Three of the students had ineffective mentors.
One of them described her mentor as hectic, unbearable and having given her hell, indicating that even the descriptor “hell” was an understatement.
Such qualities contradict the expected mentor responsibilities where mentoring is viewed as a professional journey; the mentor guiding, nurturing, and supporting mentee growth; offering them practical knowledge and wisdom appraising them on weaknesses and strengths; and encouraging them in lesson delivery during the professional growth and development process (Awaya et al., 2003).
In the absence of such supports, stressful and threatening situations often arise.
As such, a good mentor-mentee relationship is indispensable.
It is generally believed that mentor-mentee disagreement is a result of mentor inability to align the mentor’s mentoring style to the student's capacity to perform instructional tasks.
Knowing what to teach, how to teach it, and the appropriate strategies to use with particular topics, the specific kinds of pupils and their precise settings, often amalgamate into the knowledge and skills that define what students are expected to gain during teacher education including residential practicum.
This study explored the kinds of knowledge that student teachers gain from mentor-mentee meetings during TP.
The authors report that the research established that students had good relationships with their mentors and generally attended formal mentor-mentee meetings weekly, fortnightly or monthly. From these meetings, students gained GPK (16), PCK (7), curriculum knowledge (9), knowledge of learners (12), and of educational contexts (16).
Three students were ineffectively mentored, consequently may have accrued limited gains from practicum experiences.
The authors recommend comprehensive prolonged on-going mentor-training workshops.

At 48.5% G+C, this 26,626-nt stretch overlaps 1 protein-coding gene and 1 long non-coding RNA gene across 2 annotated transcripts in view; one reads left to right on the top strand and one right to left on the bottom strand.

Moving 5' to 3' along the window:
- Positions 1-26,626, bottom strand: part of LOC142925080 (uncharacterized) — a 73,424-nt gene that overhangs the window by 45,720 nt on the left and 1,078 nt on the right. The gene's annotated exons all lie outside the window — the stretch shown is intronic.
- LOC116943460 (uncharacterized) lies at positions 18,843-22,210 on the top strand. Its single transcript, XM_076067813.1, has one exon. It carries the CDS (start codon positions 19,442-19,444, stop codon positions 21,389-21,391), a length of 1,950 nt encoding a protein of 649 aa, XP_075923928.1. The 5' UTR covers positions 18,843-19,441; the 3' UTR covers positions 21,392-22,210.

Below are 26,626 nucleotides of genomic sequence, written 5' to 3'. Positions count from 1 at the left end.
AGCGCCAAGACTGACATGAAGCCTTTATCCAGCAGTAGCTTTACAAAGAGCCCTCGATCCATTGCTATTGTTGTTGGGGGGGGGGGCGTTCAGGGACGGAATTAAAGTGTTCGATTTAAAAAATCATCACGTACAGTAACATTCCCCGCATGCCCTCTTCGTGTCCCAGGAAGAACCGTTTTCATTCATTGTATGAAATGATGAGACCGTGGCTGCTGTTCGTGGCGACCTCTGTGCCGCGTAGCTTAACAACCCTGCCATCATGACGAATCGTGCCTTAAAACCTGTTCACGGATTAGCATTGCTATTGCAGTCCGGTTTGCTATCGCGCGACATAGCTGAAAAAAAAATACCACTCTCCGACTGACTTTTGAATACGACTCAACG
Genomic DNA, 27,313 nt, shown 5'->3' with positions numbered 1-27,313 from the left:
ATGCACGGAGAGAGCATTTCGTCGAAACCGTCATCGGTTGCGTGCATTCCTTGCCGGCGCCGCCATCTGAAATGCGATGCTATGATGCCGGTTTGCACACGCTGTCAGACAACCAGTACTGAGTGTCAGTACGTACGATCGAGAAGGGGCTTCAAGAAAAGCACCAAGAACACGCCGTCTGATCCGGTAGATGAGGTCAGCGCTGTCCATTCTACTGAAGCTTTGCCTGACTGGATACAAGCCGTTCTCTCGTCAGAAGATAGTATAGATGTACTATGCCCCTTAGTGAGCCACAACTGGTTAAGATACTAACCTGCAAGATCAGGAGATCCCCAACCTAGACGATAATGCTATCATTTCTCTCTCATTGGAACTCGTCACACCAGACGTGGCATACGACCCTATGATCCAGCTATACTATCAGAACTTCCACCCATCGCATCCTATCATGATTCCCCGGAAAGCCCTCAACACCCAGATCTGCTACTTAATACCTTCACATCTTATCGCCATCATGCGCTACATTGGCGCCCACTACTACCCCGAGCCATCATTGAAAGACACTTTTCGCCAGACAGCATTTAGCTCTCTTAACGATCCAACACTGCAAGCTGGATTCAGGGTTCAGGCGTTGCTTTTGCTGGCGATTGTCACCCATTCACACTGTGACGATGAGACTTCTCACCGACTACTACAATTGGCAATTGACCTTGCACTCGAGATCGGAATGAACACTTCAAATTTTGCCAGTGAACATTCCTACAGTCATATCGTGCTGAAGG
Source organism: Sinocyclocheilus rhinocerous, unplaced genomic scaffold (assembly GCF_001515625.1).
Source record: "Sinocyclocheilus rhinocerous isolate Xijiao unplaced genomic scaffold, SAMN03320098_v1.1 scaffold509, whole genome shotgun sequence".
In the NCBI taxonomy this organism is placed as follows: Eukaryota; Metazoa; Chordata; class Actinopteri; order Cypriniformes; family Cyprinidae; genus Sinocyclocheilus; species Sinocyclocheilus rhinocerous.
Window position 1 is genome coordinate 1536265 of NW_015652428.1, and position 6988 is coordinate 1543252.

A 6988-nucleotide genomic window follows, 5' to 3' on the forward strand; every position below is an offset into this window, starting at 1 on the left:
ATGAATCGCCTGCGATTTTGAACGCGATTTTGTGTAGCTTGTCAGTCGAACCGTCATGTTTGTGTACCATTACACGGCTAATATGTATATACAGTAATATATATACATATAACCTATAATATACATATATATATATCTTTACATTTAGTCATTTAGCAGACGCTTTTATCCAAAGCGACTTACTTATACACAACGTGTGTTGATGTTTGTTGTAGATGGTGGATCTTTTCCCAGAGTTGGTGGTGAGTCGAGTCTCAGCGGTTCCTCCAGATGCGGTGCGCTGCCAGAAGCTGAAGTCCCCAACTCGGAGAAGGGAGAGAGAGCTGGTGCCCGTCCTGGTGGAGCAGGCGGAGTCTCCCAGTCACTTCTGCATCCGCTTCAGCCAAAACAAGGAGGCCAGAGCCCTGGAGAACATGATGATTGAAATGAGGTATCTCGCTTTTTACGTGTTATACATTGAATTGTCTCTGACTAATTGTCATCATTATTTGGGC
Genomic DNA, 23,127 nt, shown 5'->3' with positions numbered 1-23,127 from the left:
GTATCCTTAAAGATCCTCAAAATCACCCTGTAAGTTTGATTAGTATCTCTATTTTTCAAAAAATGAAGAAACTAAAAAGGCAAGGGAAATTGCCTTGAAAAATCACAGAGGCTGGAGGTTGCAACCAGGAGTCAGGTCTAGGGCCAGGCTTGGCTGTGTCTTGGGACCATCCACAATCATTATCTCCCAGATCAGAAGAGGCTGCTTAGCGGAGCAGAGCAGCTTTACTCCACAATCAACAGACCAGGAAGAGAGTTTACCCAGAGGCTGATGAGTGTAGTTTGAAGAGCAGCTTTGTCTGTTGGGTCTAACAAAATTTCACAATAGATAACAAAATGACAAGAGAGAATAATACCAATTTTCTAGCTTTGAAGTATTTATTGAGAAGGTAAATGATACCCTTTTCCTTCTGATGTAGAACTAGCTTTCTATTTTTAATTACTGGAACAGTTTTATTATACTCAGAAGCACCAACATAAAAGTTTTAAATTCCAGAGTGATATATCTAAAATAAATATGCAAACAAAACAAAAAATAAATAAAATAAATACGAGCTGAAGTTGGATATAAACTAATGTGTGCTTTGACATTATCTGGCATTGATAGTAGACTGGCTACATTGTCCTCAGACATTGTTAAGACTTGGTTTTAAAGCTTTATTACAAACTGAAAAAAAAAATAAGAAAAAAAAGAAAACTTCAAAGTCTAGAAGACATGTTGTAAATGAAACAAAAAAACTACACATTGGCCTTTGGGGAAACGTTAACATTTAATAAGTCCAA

Such workshops may rebuild/strengthen a sense of trust among stakeholders and ensure a shared vision of students TP mentoring.
This may also provide a platform for developing strategies that offer mentors greater exposure to mentoring practices and school-based supports to better equip them not only for student teacher mentoring but also for their own professional growth and rejuvenation of their classroom practice.
Though, the authors note that this is a small research that explored only 16 students.
Given the centrality of student TP to teacher development and of mentoring in school-based teacher education, they suggest that more comprehensive research is required.
Such work could address among others: questions around schools’ and mentors’ understandings of their responsibility in student TP; and mentors and schools’ experiences and conceptions of student TP mentoring.
Perspectives from such studies may be vital for reconceptualizing teacher development and pre-service teacher TP.
Awaya, A., McEwan, H., Heyler, D., Linsky, S., Lum, D., & Wakukawa, P. (2003). Mentoring as a journey. Teaching and Teacher Education, 19(2), 45-56. https://doi.org/10.1016/s0742-051x(02)00093-8
Larkin, D.D. (2013). Deep knowledge, learning to teach science for understanding and equity. New York. N.Y. Teachers College Press
Mukeredzi, T.G. (2017). Mentoring in a cohort model of practicum: Mentors and Pre-service teachers’ experiences in a Rural South African School. SAGE Open, 1-15. https://doi.org/10.1177/2158244017709863
Silbert, P., & Verbeek, C. (2016). Partnerships in action: Establishing a model of collaborative support to student and mentor teachers through a university-school partnership. Journal of Education, 64, 111-135.